The FinePix digital camera range from FujiFilm heralded the combination of snazzy compact style with superb functionality, not forgetting good digital photography for a reasonable price and a total out-of-the-box solution. FujiFilm introduces another FinePix contender and this time the manufacturer is aiming its new camera at novice users on a budget.
The FinePix F401 Zoom combines all the features you’d expect from FujiFilm and, after putting it through its paces in our Test Centre, we can safely say this is one of the best all-round starter digital cameras on the market at the moment. That’s not to say that the F401 is not without its faults -- it doesn’t offer the amazing true megapixel-per-pound ratio found in the ultra-cheap $599 Nikon Coolpix 2000, but it’s still a worthy buy.
The FinePix F401 Zoom has an effective range of 2.1Mp (megapixels) but the third-generation Super CCD manages to extract 4Mp from the sensor. It’s worth noting that this is without the aid of interpolation, which means that the photography retains a natural look rather than ending up suffused with unnatural colours. The picture quality is, without a doubt, better than that of other 2Mp cameras in this category with fine detail shining through on high resolution shots. With this quality on show it’s a shame FujiFilm doesn’t offer a TIF option to complement the JPG shots.
The 3x optical zoom is standard fare on beginner cameras these days, but the 3.6x digital zoom is a better offer than you’ll find on most low-end devices. That said, every magnification on a digital zoom degrades and pixellates the shot so we recommend sticking with the optical zoom and simply moving closer to the object or person you wish to photograph.
Other specifications that impressed us are the ISO equivalent settings. If you’re taking photographs reaching a resolution of 1280x960 you can set the camera up to an equivalent film sensitivity setting of ISO 1600 -- an impressive feat even on high-end digital cameras. This means you can shoot low-light conditions without flooding the frame with a glaring flash. The backlash for digital cameras with high sensitivity is electronic noise interference -- that is, noise produces a grainy, dirty effect on the image. However, FujiFilm compensates for this by including noise reduction technology on the FinePix. We took some shots at the ISO 1600 speed equivalent and were impressed with the lack of noise interference, so the technology is obviously doing a good job.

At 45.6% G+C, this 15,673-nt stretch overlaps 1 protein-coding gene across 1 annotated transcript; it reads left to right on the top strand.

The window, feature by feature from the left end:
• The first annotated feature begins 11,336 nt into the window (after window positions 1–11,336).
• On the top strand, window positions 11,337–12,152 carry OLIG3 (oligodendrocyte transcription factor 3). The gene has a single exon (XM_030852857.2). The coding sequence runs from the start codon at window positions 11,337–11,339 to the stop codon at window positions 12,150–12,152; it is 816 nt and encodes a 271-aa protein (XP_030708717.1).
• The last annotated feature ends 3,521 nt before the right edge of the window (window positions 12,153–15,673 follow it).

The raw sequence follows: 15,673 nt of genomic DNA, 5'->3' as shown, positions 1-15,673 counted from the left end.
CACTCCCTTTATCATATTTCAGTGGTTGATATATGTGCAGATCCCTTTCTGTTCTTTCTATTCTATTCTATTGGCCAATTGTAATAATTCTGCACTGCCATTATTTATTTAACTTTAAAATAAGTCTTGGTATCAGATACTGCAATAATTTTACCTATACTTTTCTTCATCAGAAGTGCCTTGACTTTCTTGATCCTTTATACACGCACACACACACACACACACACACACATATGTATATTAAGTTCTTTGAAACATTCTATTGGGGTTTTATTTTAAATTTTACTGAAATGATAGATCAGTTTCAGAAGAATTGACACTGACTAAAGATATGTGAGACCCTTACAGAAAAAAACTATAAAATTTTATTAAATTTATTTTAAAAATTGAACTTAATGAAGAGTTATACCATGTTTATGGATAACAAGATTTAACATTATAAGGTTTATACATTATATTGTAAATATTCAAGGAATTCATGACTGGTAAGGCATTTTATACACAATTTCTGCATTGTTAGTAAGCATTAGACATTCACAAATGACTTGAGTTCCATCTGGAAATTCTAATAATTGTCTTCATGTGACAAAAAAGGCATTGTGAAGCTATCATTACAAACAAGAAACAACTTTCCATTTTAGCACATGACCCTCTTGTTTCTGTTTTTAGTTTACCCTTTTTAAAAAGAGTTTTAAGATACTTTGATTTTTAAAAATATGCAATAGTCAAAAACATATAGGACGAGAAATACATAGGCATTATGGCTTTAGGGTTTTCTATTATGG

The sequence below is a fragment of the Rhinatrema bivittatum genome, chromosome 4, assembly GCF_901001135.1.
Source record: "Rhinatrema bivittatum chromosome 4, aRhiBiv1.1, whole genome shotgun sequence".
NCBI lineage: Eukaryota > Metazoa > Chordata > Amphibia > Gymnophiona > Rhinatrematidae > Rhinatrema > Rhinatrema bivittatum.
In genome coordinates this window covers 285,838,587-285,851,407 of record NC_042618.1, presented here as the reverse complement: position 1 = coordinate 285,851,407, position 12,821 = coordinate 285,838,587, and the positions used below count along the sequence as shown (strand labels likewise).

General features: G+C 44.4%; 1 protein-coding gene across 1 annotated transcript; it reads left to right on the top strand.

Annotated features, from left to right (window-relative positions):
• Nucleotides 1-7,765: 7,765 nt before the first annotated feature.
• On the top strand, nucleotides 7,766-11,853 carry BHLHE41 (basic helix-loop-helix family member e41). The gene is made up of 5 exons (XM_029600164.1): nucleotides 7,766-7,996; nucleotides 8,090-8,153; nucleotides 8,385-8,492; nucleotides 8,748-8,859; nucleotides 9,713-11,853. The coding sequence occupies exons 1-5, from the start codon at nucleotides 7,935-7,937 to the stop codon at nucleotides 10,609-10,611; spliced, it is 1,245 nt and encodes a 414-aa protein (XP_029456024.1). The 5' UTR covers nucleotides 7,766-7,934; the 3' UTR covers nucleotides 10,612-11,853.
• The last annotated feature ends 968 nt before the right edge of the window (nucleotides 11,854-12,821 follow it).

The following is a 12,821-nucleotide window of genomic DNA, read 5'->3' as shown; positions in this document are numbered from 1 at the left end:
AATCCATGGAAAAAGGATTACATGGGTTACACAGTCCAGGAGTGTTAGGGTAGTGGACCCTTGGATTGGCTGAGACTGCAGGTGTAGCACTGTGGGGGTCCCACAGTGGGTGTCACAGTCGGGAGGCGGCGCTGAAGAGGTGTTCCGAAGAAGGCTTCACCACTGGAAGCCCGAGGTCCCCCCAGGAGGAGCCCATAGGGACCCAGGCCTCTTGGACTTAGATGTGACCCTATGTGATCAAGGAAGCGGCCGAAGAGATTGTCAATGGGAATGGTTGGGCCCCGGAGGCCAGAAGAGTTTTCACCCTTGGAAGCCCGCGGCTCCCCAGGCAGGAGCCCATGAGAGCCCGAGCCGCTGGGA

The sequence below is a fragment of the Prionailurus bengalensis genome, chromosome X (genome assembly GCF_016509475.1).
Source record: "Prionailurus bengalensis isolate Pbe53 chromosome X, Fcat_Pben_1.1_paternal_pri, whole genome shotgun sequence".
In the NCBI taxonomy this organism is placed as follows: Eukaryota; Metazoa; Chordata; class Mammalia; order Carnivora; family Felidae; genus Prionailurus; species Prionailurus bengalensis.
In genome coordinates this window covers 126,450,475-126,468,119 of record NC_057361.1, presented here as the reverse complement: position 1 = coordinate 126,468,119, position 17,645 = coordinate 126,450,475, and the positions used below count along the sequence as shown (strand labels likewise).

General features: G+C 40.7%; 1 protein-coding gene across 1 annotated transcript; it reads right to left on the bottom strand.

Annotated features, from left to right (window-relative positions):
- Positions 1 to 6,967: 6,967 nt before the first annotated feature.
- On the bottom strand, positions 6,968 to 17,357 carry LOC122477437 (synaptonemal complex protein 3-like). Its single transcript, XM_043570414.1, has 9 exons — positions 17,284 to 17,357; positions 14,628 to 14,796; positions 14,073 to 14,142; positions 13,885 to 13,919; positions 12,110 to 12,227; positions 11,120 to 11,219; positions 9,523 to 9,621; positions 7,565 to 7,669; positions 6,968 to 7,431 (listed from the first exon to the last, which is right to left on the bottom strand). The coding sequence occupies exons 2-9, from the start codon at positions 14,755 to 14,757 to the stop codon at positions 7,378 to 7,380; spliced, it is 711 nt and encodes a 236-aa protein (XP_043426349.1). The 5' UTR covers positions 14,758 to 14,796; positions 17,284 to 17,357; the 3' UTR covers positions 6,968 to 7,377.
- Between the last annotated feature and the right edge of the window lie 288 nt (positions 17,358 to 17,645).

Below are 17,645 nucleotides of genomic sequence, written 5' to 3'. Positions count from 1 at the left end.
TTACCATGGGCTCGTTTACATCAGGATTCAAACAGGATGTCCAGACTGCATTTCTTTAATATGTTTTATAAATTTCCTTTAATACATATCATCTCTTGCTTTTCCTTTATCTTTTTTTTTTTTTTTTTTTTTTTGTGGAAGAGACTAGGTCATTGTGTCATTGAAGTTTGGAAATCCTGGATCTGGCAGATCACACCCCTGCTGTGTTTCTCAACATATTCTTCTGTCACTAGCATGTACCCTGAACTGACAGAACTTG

The movie capability now comes with sound but, of course, if you want to truly take advantage of this feature it’ll require the largest SmartMedia storage card money can buy and not the 16MB card that is bundled with the F401 Zoom.
To be fair, the 16MB SmartMedia card is a generous bundle at this price point. In fact, the whole bundle is generous because this version contains the Premium kit -- it includes an adapter for the rechargeable lithium battery, docking station with USB connection, good software and a useful case. Our only complaint is that the small lithium battery doesn’t have the life span of larger models so it’s worth investing in a spare battery.
While the FinePix F401 Zoom lacks the stylistic grace of its more expensive sibling, the F601, it retains the brushed steel finish and the autoslide lens cap for protection. The compact chassis is almost square and weighs a mere 185g -- if you like to feel you’ve got an expensive piece of kit in your hand then the F401 may disappoint. For anyone looking for a shirt pocket or handbag camera, though, this is a great choice.
The flash is built in rather than pop up and FujiFilm has kept the navigation buttons down to a bare minimum to appease first-time users. That isn’t to say that the F401 doesn’t cover some good configuration options for various photographic conditions -- it just means that the camera has been carefully designed not to frighten off people used to point-and-click photography.
FujiFilm FinePix F401 Zoom
4 ½ stars
As a Beginner digital camera, the FujiFilm FinePix F401 zoom is at the expensive end of the scale so it’s not the best value-for-money device out there. However, FujiFilm packs in a lot of decent features and enthusiasts looking for a bit more from their first digital camera won’t be disappointed.
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